Eye For Film >> Movies >> Butter On The Latch (2012) Film Review
Butter On The Latch
Reviewed by: Amber Wilkinson
Josephine Decker's debut feature - which premiered in Berlin alongside her less affecting, more affected follow-up Thou Wast Mild And Lovely - is a fiction set against the documentary backdrop of a Balkan music retreat in the Californian woods. Wildness is a key theme of the film, although when we initially meet the main protagonist Sarah (Sarah Small) her sheer shrillness may be a turn off for many.
Decker and her cinematographer Ashley Connor provide an impressionistic vision of New York as Sarah walks up the street, screeching concern into her mobile phone to an unseen friend. This queasy, often deliberately out of focus camerawork serves to mirror the dislocation we will later see Sarah experience and it is well worth sticking with the film past its estranging opening 15 minutes, after which it becomes a much more engaging prospect. Time and reality are playthings to Decker, especially after Sarah heads out to the backwoods to surprise her friend Isolde (Isolde Chae-Lawrence). The retreat is a mixture of music and community, attendees sleeping in log cabins before sharing days of drumming, singing and communing with nature that run in to evenings of dance and a fair bit of flirtation.
Despite many of the film's pastoral themes, it develops into a psychodrama with a sharp surreal edge, as Decker mixes the inconsequential conversations of the girls - all impressively improvised - and their flirtations with the same buff boy (Charlie Hewson), who seems more than willing to enjoy both sets of attentions. Oddness is everywhere, from the way in which characters are often captured on the very edges of the frame, as though incidental to the natural world taking up the focal point, to the crazy, almost drunken camera angles sometimes employed. That is before you consider Decker's judicious use of strange dreamlike interludes, including a woman dancing in the forest and a scene which despite it merely being two women smiling is as sinister as anything I've seen all year. This is the forest realm of fairytales, where pathways can get lost after dark and primal instincts are liable to take hold.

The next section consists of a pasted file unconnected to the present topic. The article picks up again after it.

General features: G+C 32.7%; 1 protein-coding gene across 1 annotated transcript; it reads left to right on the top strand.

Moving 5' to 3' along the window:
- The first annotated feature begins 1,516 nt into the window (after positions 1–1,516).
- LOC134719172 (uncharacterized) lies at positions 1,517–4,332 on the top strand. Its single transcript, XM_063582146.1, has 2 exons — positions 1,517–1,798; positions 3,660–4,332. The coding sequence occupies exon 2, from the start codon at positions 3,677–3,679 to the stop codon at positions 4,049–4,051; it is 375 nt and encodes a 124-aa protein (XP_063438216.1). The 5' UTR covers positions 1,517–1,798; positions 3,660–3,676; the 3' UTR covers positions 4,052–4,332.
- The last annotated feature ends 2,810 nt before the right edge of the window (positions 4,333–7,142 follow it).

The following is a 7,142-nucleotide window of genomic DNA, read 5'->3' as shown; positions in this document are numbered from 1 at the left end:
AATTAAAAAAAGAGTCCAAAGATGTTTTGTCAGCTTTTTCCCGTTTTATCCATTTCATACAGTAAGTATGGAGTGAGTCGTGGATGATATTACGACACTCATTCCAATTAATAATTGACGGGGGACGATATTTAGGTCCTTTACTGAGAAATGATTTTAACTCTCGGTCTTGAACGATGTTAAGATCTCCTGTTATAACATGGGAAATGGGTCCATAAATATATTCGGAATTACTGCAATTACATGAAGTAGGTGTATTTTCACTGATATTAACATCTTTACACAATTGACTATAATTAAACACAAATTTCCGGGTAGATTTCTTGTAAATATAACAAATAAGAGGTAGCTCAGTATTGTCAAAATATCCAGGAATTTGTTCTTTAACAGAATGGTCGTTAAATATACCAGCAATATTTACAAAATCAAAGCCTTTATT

The title, suggests someone perhaps oiling a door to keep the noise of down - an ambivalent idea that, like so much in the film, could be driven by benign or threatening desires. Decker's soundscape is every bit as important as what we see, with the music and ambient noise of the forest retreat layered in to shift or emphasise mood or deliberately obscure dialogue.
Both of Decker's feature films are characterised by intensity, for good and ill. Occasionally, there are moments of intense pretentiousness - signs of early days as a filmmaker that will hopefully mature more with experience - but when she hits on emotional truths, they are moments to savour.Reviewed on: 16 Nov 2014
If you like this, try:Antichrist